The Myth of Going All In
You really want to make some changes this year. Lose weight (22 lbs), earn more (extra $1000 each month) or meet more people. These are just some examples that may be inspired by true events.
You want it so much that you decide to go all in.
“I’m gonna make it happen”.
That’s cute. I mean, that’s so badass.
We start working out 2 hours every day at this $150 gym we didn’t know before. We buy a $3000 camera to have the perfect gear to start learning photography. We decide we will create a video everyday or write 2000 words each morning.
We set big daily goals, which requires big investments in time, money and effort. Because we think that this is the price to pay to get this electroshock that will change us forever.
But that was too much.
With this strategy, we get so sore, tired and pressured to perform that we find some excuses to quit. Some of them may even be real.
Starting big creates a gap too wide between dreams and reality. A gap too wide for us to fill.
The 1% Improvement
How can we stay on track ?
The Kaizen method is all about continuous improvements. You don’t look to make over your whole house in one day. You just keep refining one room after another, every day.
“There is no finish line” – David Goggins, badass bald guy and former Navy Seal.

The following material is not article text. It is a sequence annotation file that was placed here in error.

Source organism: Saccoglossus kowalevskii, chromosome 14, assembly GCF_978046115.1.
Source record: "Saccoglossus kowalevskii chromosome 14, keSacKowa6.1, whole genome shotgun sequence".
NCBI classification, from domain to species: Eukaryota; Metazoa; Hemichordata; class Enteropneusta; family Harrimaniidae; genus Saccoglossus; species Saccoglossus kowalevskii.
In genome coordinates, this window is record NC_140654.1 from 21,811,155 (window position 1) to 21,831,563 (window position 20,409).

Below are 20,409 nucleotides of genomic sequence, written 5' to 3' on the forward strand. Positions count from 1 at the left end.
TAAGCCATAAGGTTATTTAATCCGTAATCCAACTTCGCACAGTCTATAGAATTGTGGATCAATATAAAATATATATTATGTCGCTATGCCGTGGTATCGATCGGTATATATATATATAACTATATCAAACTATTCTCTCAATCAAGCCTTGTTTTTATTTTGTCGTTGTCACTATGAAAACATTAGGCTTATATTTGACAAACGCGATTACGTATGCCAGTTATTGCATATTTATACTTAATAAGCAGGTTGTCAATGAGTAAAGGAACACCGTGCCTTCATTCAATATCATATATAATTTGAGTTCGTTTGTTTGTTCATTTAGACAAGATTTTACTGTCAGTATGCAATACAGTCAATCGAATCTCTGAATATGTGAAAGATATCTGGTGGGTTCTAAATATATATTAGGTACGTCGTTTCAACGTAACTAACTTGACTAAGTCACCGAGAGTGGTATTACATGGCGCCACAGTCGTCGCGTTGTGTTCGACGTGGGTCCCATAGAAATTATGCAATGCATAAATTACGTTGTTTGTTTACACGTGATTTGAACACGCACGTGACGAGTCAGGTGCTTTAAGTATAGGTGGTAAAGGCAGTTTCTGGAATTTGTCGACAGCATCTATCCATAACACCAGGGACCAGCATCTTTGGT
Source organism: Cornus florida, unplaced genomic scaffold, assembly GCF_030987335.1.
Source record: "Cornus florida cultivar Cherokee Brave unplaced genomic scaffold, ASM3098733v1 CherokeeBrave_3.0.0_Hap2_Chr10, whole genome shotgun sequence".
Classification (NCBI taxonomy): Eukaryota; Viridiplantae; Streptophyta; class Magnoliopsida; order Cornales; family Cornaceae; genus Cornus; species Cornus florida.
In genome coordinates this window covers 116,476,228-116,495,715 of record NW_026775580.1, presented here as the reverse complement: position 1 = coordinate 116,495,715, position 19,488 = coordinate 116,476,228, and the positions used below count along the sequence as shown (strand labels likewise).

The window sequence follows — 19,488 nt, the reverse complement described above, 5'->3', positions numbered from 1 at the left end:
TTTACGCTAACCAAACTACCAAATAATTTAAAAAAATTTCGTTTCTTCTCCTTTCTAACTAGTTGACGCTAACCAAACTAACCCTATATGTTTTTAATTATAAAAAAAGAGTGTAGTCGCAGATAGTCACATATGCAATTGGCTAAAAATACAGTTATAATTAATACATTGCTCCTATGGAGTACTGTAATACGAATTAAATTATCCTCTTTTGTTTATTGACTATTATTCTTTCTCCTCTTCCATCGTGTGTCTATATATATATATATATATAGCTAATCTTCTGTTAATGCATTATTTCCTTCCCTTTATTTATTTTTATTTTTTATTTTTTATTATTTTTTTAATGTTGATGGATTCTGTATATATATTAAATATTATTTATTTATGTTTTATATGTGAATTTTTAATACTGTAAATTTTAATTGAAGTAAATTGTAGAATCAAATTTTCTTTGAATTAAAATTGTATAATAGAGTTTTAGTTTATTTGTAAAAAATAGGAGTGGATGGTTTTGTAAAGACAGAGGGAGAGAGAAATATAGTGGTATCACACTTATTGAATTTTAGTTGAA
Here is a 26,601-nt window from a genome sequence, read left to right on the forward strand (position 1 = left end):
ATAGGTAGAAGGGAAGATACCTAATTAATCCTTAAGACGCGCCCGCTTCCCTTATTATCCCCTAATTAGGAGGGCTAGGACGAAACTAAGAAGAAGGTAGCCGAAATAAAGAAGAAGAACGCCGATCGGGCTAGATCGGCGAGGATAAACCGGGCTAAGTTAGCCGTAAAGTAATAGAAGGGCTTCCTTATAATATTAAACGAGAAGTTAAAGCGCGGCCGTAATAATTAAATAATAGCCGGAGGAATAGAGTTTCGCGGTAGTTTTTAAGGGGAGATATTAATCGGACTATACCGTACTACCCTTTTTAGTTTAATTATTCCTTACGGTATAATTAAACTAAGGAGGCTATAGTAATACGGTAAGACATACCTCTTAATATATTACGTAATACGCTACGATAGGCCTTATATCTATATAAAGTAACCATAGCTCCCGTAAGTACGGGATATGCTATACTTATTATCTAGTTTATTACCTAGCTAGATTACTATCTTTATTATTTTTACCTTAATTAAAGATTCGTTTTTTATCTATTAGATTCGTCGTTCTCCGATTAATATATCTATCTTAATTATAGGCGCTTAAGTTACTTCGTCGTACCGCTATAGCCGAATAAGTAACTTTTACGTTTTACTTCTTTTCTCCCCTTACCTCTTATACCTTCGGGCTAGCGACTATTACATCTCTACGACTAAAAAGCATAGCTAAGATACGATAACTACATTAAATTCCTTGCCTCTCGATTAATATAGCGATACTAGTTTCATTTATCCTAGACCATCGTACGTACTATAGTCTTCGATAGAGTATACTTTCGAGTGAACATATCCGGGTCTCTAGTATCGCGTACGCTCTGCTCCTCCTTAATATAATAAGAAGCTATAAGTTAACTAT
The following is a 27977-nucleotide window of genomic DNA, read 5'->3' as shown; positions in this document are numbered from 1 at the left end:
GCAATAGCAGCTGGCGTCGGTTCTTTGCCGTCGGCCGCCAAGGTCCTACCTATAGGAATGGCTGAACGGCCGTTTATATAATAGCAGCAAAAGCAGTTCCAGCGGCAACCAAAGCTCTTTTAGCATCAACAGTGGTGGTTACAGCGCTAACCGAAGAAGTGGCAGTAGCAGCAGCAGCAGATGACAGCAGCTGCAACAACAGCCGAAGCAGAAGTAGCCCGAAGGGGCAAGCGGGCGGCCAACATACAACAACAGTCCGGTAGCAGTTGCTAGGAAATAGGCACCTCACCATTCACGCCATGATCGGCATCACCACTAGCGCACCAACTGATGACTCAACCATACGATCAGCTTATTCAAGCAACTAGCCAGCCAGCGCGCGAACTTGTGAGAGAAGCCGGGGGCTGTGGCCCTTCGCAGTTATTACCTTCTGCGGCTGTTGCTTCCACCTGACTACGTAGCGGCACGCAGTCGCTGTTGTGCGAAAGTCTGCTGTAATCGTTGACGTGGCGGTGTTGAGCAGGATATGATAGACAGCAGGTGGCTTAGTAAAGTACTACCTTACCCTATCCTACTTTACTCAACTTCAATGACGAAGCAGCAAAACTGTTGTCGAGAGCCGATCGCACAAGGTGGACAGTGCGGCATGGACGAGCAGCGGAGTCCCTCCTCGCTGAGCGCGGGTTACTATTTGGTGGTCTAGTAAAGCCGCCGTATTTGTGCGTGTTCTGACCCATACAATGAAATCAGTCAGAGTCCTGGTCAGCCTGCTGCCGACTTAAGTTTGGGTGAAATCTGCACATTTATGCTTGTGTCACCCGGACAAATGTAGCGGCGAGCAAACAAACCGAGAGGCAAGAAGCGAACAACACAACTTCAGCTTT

“No finish line” means you run races you chose for life. You don’t wait for your adventure to be over (“Can’t wait to lose my weight so I can eat burgers every night again”). You enjoy living it (“I love working out every day”)
Focus on being better 1% every day. You have all the time in the world.
You can always find a way to be 1% better in things that matter the most (wealth, health or relationships).
And the beauty of it is that “1% better” doesn’t look scary. You know you can do it : the target is so small you can only reach it, day after day.
Small efforts build up. Skills pile up. Results show up. Confidence is up.
Starting big gives you some results to celebrate something fast. That’s good if you need proof that you can make it happen.
Starting small gives you huge results in the long run. That’s better if you really want to make it happen.
You got this.